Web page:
Skip to main content

US politics

America’s dangerous “deep state” paranoia

Trump supporters on January 6, 2021. Spencer Platt/Getty

If Donald Trump has committed a crime, says Tim Alberta in The Atlantic, he should of course be “subject to the same treatment as any other alleged criminal”. Why, then, did I feel so “nauseous” watching FBI agents raid the former president’s Mar-a-Lago estate? It’s because America is “tracking toward a scale of political violence not seen since the Civil War”. Spend any time with the American right – at gun shows, churches, Trump rallies, wherever – and the “doomsday prophesying is ubiquitous”. These people really, truly believe that the “deep state” is set on sabotaging Trump’s political ambitions. It started with the FBI supposedly letting Hillary Clinton off the hook; then it was the Russia investigation, the two impeachments, the “stolen” election. Many think violence is “unavoidable” – and that the trigger will be Democrats “weaponising agencies of the state”.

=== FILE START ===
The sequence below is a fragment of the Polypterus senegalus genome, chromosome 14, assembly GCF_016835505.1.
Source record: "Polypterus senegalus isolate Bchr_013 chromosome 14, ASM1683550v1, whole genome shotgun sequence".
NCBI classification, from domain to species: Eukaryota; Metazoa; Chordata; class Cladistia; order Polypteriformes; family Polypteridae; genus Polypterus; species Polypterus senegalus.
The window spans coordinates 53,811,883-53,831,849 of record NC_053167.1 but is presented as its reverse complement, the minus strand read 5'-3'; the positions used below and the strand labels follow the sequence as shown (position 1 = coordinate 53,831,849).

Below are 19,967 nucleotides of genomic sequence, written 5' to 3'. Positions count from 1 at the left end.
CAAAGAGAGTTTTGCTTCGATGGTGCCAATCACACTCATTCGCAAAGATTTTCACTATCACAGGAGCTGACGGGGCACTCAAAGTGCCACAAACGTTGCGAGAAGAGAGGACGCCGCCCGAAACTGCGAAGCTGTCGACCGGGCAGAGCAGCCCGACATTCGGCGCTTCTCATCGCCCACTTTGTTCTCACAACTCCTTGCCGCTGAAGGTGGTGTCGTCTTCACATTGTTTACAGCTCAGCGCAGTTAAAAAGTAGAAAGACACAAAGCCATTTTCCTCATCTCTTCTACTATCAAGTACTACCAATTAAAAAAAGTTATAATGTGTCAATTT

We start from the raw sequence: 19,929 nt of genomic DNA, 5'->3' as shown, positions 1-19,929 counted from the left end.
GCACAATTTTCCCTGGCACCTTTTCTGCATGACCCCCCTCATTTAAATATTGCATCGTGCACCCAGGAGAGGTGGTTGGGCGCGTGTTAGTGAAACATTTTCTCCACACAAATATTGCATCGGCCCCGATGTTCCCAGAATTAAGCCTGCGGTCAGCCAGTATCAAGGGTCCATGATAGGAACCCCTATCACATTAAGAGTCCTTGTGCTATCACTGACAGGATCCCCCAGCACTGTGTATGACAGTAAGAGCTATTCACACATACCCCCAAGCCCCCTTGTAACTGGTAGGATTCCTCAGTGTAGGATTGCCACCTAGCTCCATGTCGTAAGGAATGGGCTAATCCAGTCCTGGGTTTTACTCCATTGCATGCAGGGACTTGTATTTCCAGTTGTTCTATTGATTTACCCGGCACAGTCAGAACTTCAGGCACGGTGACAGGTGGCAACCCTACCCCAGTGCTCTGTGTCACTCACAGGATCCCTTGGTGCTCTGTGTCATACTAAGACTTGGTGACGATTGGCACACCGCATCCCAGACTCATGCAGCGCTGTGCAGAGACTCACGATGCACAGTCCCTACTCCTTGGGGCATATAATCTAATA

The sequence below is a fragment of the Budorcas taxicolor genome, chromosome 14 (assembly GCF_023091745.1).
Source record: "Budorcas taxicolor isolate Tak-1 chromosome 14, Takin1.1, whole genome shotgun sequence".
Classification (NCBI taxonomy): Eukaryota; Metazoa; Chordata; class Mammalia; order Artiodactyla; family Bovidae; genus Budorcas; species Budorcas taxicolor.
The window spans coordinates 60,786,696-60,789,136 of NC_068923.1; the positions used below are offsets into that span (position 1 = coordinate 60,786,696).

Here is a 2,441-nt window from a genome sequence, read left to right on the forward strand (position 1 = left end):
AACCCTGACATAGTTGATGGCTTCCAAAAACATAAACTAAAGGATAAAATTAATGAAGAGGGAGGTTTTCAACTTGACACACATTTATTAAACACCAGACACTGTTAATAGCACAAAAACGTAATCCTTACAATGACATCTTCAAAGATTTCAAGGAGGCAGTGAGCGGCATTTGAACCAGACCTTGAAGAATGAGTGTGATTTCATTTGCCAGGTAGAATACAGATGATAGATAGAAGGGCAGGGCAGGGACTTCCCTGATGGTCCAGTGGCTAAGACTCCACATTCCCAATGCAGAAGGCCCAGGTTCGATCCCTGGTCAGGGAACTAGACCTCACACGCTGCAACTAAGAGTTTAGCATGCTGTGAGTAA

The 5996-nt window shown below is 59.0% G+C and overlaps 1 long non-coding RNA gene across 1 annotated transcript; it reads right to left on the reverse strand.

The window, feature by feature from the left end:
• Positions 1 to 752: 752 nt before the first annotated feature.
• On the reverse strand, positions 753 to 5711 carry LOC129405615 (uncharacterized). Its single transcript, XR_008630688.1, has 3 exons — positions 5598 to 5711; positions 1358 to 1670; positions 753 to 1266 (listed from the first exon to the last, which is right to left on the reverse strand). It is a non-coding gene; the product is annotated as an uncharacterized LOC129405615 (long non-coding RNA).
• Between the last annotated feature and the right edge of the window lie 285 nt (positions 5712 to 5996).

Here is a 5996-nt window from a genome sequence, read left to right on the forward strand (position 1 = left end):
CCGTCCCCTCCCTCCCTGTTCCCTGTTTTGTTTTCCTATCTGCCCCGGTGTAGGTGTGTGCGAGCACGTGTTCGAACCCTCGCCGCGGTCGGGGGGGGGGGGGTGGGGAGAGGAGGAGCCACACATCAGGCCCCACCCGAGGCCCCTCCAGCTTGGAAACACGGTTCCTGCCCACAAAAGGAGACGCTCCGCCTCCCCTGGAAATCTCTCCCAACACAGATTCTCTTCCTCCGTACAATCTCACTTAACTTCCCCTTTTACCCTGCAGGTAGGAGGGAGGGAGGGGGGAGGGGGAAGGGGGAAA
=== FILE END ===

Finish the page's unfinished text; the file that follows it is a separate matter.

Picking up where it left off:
Trump and other prominent Republicans are recklessly fueling this fire. “If they can do it to a former president,” tweeted one congressional GOP group yesterday, “imagine what they can do to you.” Kevin McCarthy, the House Republican leader, has “all but promised retaliation” against the Justice Department. If Trump retakes the presidency in 2024, he will see victory as “a mandate to prosecute his opponents”. It feels lazy to speculate about “1860s-style secession and civil war”. But it’s hard to see how any of this gets better – and easy to see “how it gets much, much worse”.